For a long time, gold seemed to have lost luster as an investment. But in recent days (months actually), gold has been a shining beacon in an otherwise dark time.

Wednesday, gold futures rose as high as $307.50 per ounce before sliding back to close down 0.3% at $298.30. Gold's failure to close above the psychologically significant $300 market price encouraged the metal's many skeptics; I received an unsolicited call from one who declared gold's reversal was technically significant and likely signaled a top for the metal, at least for the time being.

One could certainly argue that gold stocks are due for a pause after what has been a heady run for the sector. Since bottoming at $236.10 per ounce on Feb. 7. 2001, the price of gold has risen 26.3%.

Gold stocks have fared even better, with the Philadelphia Stock Exchange Gold & Silver Index up 39% for the past 12 months prior to today, when it slid 4.3%. More than a dozen gold stocks have risen more than 100% in the past year, led by Glamis Gold ( GLG), which has climbed more than 260%.

As expected, gold's recent rally has so-called gold bugs in a tizzy, including those who believe the metal's recent advance is going to continue skewering those entities they believe have conspired to keep gold subdued lo these many years. Like most good conspiracy theories, the gold-collusion one is enticing, but it's also nearly impossible to prove, as I discovered long ago .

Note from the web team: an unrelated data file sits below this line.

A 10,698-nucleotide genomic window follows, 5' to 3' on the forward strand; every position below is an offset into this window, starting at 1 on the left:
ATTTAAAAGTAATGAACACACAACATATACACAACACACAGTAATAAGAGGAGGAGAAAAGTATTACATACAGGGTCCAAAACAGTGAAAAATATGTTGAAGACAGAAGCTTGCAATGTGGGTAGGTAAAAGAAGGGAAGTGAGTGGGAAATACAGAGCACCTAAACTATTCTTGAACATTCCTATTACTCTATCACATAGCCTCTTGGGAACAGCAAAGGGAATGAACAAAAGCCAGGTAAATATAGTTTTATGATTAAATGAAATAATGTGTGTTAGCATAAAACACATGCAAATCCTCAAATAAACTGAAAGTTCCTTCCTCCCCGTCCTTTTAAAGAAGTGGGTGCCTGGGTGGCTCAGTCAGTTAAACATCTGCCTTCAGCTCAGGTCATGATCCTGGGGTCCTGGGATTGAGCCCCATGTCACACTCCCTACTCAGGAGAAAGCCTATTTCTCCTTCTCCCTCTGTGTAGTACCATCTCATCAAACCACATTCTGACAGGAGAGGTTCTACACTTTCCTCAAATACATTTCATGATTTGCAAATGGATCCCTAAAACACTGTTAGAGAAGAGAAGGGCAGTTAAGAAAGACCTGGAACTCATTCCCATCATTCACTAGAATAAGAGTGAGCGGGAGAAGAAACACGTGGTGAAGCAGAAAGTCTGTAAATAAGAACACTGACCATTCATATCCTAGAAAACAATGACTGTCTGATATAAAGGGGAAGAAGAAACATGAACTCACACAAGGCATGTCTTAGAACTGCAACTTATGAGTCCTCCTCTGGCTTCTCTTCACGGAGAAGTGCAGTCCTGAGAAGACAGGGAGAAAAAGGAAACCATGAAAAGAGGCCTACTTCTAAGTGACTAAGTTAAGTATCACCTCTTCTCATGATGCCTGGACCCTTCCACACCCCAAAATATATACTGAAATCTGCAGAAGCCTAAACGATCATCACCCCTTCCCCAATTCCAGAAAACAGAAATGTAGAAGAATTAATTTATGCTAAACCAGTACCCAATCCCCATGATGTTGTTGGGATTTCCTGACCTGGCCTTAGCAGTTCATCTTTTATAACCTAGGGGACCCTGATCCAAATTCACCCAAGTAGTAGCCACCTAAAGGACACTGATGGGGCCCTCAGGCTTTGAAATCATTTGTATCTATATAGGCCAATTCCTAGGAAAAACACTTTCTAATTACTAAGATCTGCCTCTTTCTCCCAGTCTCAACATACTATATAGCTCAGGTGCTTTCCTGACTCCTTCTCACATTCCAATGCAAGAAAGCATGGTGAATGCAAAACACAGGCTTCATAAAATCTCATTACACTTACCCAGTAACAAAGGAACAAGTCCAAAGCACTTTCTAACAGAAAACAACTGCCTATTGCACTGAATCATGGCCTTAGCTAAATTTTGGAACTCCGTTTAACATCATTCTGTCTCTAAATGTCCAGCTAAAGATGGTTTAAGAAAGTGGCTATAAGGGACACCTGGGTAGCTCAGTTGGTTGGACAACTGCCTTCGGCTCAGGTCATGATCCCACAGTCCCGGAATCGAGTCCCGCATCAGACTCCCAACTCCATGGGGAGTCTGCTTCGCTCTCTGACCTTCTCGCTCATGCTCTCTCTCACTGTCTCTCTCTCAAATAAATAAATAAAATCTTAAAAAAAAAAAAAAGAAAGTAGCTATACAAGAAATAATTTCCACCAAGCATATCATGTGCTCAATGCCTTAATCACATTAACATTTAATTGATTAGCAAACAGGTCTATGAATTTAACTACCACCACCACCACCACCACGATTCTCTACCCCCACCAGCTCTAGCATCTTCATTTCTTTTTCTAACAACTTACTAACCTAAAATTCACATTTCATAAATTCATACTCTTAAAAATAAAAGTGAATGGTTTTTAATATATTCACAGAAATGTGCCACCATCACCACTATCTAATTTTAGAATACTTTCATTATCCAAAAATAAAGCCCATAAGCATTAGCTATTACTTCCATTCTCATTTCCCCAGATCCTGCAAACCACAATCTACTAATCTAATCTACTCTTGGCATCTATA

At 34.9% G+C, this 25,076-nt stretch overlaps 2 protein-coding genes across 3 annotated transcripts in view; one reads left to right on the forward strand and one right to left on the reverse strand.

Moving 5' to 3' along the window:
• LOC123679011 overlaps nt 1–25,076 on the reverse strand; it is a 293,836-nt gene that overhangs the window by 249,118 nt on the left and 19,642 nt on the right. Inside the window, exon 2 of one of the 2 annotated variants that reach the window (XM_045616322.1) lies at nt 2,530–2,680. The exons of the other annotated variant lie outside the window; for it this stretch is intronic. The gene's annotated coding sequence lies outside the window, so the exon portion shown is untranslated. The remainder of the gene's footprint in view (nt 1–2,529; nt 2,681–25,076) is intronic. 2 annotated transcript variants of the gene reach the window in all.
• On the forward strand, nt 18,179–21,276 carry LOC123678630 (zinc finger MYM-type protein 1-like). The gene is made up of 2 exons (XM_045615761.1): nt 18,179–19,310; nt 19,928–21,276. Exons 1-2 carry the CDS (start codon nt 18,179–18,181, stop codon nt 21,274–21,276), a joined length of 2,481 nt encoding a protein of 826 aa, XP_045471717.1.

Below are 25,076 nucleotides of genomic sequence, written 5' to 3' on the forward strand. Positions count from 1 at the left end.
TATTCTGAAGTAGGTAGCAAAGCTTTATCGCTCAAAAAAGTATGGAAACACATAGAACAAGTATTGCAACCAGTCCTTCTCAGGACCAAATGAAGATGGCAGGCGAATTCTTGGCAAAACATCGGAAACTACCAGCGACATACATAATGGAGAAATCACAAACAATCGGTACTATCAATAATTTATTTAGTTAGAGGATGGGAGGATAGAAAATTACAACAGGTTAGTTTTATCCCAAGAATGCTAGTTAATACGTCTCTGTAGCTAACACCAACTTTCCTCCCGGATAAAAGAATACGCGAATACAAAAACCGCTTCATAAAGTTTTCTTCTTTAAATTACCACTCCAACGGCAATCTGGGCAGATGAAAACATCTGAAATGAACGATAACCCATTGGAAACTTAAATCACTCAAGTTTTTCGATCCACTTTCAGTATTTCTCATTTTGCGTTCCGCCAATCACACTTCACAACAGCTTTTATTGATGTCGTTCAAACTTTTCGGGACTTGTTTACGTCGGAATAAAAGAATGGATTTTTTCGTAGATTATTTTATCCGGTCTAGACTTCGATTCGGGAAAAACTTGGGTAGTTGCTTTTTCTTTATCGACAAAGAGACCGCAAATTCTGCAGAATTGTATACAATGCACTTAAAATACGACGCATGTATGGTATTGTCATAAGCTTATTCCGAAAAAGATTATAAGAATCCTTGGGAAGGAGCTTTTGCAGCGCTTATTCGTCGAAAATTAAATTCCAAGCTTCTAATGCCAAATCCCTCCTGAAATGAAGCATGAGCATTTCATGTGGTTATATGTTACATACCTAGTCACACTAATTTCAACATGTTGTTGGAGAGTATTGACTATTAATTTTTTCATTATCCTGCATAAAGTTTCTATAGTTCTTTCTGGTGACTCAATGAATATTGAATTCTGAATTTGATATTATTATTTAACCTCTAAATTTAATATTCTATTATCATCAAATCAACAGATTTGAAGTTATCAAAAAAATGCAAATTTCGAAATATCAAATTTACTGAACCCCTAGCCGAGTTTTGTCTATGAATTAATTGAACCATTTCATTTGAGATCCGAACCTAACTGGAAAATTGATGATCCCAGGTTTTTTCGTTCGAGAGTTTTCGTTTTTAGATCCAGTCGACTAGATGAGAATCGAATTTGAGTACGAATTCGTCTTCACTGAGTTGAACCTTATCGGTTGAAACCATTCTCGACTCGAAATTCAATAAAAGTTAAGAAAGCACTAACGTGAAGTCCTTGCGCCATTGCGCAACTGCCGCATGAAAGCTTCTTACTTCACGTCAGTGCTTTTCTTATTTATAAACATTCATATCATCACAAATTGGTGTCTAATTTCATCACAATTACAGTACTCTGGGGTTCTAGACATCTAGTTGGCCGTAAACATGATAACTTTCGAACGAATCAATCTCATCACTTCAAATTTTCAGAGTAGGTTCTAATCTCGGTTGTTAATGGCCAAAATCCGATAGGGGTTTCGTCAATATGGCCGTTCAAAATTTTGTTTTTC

Furthermore, it's not the issue investors should be focused on, according to Nick Moore, portfolio manager at Jurika & Voyles, an Oakland, Calif.-based money management firm with $2 billion in assets.

Additionally, those interested in gold should also set aside questions of whether gold's move is a sign of investors' desire for safety -- perceived or actual -- or views about inflation and/or the dollar's future.

There are elements of each in the gold story, but "the bull case should be based on supply," Moore said. "With any commodity you have to make a case that supply is going to be tight," rather than trying to project what demand is going to look like. "Supply is more powerful."

For example, Japanese retail investors have been buying gold because of concerns about their nation's financial straits and forthcoming caps on bank-deposit insurance.

But Japanese retail buying of gold isn't the cause of gold's big rally, Moore stressed. "Big swings are generally caused by producers," he said. "In commodity markets, it's the actual players" who determine prices.

Mining accounts for roughly 60% of the gold supply, with 20% each from central banks' sales and scrap markets, according to Daniel McConvey of Goldman Sachs.

"After going up for two decades, mine supply is leveling off and starting to fall," McConvey said. "Once it does, it will fall consistently over the course of several years because the turnaround time" for finding new deposits, building mines and getting it out of the ground is five to seven years.